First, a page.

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Weir, Robert (1882–1939)

Robert Weir.
Saskatchewan Archives Board R-B11272

Weir was born in Wigham in Huron County, Ontario, on December 5, 1882. He worked his way through normal school and completed a physics degree from the University of Toronto in his spare time. Weir taught mathematics at Regina Collegiate before World War I, when he enlisted in the Canadian Army and quickly rose to the rank of major. Wounded during the battle of Passchendaele, Weir finished the war in a military hospital in London. He was a school inspector when he returned to Saskatchewan in 1919, but quit on doctor’s advice and began farming in an attempt to improve his health. He acquired a mixed farming operation near Melfort and established a breeding program for purebred horses, cattle, sheep and swine.

Weir won the Melfort riding for the Conservatives in the 1930 federal election and was appointed Minister of Agriculture in the new R.B. Bennett government. When the prairie wheat pools could not make payments for wheat contracts, the federal government took control over wheat sales, which led to the re-establishment of the Canadian Wheat Board in 1935. He provided the foundation for the Prairie Farm Rehabilitation Act in 1935 that sought to promote agricultural land improvement to help alleviate the effects of the Depression and to provide work for unemployed labourers. As the federal Minister from Saskatchewan, Weir, along with Railway Minister R.J. Manion, was appointed to negotiate for the federal government with the On-to-Ottawa trekkers. Weir was defeated in the 1935 election. He returned to his farm but was killed in a farm accident on March 7, 1939.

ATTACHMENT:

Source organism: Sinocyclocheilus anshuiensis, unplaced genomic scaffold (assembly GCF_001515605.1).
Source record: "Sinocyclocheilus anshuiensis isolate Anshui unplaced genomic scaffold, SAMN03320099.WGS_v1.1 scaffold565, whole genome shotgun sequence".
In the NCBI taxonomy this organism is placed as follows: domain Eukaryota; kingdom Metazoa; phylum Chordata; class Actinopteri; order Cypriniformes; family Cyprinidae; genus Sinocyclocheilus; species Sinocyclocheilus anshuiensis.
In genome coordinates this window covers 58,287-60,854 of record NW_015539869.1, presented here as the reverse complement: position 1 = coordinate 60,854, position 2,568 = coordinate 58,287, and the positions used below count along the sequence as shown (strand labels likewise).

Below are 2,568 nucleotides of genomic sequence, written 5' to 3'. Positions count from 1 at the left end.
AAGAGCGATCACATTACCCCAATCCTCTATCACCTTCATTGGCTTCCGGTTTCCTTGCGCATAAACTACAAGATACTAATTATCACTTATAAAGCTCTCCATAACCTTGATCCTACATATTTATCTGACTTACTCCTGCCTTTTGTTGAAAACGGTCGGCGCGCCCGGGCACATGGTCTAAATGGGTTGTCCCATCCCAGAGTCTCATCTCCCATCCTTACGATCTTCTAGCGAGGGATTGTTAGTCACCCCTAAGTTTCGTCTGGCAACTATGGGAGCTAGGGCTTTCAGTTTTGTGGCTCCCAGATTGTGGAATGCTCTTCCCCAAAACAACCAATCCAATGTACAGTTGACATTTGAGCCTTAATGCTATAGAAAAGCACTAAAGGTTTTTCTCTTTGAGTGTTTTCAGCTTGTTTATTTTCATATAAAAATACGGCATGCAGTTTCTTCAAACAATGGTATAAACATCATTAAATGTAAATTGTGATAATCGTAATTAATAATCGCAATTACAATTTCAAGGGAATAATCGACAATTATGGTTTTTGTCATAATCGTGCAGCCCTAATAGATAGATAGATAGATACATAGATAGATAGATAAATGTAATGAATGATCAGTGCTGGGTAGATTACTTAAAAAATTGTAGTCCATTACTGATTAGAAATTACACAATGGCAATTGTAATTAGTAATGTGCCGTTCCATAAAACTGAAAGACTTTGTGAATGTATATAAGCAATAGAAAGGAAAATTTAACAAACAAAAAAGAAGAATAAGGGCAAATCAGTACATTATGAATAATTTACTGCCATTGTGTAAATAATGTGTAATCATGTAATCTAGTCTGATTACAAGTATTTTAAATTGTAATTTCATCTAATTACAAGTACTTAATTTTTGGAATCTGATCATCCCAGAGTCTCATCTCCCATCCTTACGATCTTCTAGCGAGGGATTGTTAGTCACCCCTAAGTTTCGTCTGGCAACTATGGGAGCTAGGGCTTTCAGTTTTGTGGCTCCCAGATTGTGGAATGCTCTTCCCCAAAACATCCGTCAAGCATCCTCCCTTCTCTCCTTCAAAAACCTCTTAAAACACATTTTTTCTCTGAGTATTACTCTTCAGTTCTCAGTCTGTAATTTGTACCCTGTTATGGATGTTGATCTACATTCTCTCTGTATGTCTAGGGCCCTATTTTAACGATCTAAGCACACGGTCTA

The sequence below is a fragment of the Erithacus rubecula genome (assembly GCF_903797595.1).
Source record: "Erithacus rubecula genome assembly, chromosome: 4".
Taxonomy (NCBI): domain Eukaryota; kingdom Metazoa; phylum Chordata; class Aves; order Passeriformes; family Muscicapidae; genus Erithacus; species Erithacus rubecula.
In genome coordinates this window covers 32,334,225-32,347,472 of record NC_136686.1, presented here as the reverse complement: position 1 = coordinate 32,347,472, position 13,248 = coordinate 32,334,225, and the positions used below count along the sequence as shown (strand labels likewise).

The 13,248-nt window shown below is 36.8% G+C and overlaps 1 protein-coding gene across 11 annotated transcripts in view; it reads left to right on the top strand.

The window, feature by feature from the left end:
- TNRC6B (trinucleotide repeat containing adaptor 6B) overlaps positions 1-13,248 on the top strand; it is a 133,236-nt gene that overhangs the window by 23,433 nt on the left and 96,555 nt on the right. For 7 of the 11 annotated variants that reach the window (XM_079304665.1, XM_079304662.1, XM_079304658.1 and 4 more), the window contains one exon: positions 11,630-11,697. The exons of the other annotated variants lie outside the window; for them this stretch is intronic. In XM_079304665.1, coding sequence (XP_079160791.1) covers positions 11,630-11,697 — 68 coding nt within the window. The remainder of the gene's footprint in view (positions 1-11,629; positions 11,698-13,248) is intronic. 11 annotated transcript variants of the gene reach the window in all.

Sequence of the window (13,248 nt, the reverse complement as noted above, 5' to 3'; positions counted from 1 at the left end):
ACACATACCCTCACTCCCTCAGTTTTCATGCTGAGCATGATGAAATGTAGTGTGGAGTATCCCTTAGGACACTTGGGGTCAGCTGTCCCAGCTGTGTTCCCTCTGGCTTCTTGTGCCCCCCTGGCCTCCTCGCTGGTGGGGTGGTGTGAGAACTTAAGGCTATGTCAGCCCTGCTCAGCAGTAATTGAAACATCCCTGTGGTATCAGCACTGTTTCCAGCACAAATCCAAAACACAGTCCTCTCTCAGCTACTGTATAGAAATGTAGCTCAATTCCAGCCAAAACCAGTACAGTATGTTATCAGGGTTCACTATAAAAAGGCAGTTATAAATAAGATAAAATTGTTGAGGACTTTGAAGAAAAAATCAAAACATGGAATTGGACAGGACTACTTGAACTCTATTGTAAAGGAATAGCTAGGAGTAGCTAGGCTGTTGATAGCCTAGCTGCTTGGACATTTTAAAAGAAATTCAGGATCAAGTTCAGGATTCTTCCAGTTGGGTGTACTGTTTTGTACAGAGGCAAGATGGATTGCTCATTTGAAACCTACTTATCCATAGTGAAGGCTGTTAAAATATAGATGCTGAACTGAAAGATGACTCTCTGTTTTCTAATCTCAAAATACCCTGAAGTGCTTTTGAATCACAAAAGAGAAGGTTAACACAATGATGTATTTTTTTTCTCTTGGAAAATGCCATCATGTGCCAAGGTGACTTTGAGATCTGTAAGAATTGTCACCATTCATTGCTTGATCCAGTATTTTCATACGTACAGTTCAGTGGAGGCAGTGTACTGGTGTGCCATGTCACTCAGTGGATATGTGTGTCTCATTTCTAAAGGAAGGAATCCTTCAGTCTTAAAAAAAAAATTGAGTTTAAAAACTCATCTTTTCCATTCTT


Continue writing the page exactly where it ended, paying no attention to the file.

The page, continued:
Brett Quiring

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Further Reading

Abel, P.M. 1930. “Saskatchewan’s Cincinnatus,” Country Guide (September); Howard, Victor. 1985. “We Were the Salt of the Earth!”: The On-To-Ottawa Trek and the Regina Riot. Regina: Canadian Plains Research Center.
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University of Regina Government of Canada Government of Saskatchewan Canadian Plains Research Center
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Diversification de l'économie de l'Ouest Canada et le gouvernement de la Saskatchewan.